"When I used to uncover a gem my first reaction used to be thoughts of the money it was worth. But I've evolved," says Brit Eaton. "Now my reaction is one of 'holy shit - I've never seen that before!' I get that 'it's better to give' rush, because I can immediately think of a few people who would just get so much pleasure from it."
The fact that Eaton spends his time rummaging around dilapidated barns, redundant mines and salvage yards perhaps suggests that his gems are neither precious nor artistic, at least not in the traditional sense. That his nickname is Indigo Jones - a pun on ‘Raiders’’ adventurer-archeologist Indiana Jones - gives more of a clue: Eaton is the pre-eminent hunter of rare American denim and workwear. And collectors, institutions and designers pay big bucks for his finds, as do global brands the likes of Levi’s and Dickies looking to fill gaps in their archives.
"You just have to leave on a trip with the conviction that your empty truck will come back so packed there wouldn't be room for a cigarette," says Eaton, who spends much of his time away from his remote riverside home and two-storey warehouse - loaded with millions of dollars worth of clothing - sat in his pick-up and putting in the miles. He weaves across the American Mid-West - where the low humidity means an old garment has a good chance of having survived intact - following leads and exploring forgotten towns. And by this he means towns once thriving with industry but literally no longer on the map.
He does plenty of research before setting off, reading period books and magazines, brushing up on is 19th century American history. But practiced intuition matters too. "You need a sense of what very poor people would once have done with their clothes when they were finished with them - and they didn't often throw them away," he says. "I've found old denim stuffed into sofas, used as padding inside a boxing bag, inside mannequins, scarecrows. You find stuff in crazy ways when you start looking."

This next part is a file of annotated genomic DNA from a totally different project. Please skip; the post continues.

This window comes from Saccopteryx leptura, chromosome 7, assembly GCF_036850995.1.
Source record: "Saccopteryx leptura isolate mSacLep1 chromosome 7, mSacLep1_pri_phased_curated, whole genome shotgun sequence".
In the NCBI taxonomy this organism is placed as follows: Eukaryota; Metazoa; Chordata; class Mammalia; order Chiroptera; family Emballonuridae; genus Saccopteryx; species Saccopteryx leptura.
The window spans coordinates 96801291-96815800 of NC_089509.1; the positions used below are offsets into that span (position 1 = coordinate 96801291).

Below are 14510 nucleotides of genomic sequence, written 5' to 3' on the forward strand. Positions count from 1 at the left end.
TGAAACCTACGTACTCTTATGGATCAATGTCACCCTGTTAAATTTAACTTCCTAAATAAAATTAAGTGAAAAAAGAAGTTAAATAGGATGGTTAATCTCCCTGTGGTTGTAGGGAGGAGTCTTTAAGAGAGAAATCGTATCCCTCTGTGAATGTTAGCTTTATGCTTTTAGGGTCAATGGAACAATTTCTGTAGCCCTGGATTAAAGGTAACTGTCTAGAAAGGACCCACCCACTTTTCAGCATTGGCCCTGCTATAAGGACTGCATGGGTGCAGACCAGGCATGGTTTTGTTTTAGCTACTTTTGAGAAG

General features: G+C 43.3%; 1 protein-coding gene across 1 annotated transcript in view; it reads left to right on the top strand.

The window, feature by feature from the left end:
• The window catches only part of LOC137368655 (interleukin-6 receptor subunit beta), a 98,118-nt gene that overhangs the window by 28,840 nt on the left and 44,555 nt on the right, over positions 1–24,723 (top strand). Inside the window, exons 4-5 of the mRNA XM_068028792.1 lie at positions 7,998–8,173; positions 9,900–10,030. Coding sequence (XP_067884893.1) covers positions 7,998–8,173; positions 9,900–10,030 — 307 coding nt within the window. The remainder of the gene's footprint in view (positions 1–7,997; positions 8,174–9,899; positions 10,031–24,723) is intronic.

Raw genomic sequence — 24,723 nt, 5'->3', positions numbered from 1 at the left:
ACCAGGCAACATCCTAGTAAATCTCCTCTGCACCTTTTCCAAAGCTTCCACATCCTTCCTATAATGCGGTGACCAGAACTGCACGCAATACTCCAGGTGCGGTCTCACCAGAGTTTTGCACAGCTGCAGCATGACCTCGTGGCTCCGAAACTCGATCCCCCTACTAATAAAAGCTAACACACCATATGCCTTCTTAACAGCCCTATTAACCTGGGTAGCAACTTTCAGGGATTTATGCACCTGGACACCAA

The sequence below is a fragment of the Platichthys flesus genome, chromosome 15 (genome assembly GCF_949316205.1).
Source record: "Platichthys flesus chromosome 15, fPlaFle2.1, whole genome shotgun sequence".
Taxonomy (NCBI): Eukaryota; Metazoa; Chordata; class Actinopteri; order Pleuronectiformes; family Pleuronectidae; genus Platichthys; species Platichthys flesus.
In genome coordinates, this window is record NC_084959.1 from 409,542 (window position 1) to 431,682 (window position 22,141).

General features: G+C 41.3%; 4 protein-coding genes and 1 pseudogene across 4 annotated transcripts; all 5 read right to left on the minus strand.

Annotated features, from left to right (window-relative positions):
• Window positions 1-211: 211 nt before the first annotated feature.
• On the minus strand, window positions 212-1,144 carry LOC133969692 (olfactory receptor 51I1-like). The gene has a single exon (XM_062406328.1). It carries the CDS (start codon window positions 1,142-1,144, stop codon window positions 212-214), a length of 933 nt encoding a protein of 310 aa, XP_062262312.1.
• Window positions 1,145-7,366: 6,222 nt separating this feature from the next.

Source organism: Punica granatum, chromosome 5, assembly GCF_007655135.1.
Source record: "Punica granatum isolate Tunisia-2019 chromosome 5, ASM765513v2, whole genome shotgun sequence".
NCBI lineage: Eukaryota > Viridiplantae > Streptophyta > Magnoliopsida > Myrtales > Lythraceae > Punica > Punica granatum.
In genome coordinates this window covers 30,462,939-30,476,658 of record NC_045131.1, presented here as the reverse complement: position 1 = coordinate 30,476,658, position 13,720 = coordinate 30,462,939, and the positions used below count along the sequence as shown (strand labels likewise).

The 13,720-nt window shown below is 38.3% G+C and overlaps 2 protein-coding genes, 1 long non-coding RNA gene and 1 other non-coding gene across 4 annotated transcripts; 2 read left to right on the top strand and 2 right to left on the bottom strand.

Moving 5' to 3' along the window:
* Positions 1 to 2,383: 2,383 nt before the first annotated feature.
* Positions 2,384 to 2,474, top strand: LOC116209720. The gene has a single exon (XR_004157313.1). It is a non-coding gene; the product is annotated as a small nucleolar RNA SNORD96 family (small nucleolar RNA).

And not just any stuff, but extremely valuable stuff. There’s blue gold in them thar hills, with denim pieces regularly valued at over $10,000, which is some return when, despite suspicion, he may pay just a few bucks for his finds. “The number one reason people don't let me look around [their barn or outhouse] is that they simply don't believe that I am actually looking for old clothing,” says Eaton, who is all too aware that, on the face of it, the appeal of buying and selling old work clothes, and especially old work clothes that are well beyond functional repair, is a strange idea outside of nerdy first world circles.